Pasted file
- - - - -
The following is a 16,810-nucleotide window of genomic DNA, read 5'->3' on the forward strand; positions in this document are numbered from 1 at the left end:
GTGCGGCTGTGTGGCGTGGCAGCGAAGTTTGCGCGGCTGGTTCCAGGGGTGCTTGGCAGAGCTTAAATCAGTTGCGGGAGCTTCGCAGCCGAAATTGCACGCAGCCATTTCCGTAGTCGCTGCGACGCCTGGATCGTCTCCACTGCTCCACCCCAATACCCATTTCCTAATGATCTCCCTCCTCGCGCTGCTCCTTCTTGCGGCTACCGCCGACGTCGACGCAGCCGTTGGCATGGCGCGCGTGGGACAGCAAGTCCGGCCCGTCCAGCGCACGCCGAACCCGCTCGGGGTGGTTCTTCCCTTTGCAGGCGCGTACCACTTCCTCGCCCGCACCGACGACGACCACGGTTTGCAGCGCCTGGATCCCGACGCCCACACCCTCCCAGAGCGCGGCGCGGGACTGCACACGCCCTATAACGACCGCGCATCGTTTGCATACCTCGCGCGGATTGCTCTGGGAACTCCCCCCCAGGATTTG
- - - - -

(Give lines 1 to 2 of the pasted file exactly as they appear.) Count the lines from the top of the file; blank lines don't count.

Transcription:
The following is a 16,810-nucleotide window of genomic DNA, read 5'->3' on the forward strand; positions in this document are numbered from 1 at the left end:
GTGCGGCTGTGTGGCGTGGCAGCGAAGTTTGCGCGGCTGGTTCCAGGGGTGCTTGGCAGAGCTTAAATCAGTTGCGGGAGCTTCGCAGCCGAAATTGCACGCAGCCATTTCCGTAGTCGCTGCGACGCCTGGATCGTCTCCACTGCTCCACCCCAATACCCATTTCCTAATGATCTCCCTCCTCGCGCTGCTCCTTCTTGCGGCTACCGCCGACGTCGACGCAGCCGTTGGCATGGCGCGCGTGGGACAGCAAGTCCGGCCCGTCCAGCGCACGCCGAACCCGCTCGGGGTGGTTCTTCCCTTTGCAGGCGCGTACCACTTCCTCGCCCGCACCGACGACGACCACGGTTTGCAGCGCCTGGATCCCGACGCCCACACCCTCCCAGAGCGCGGCGCGGGACTGCACACGCCCTATAACGACCGCGCATCGTTTGCATACCTCGCGCGGATTGCTCTGGGAACTCCCCCCCAGGATTTG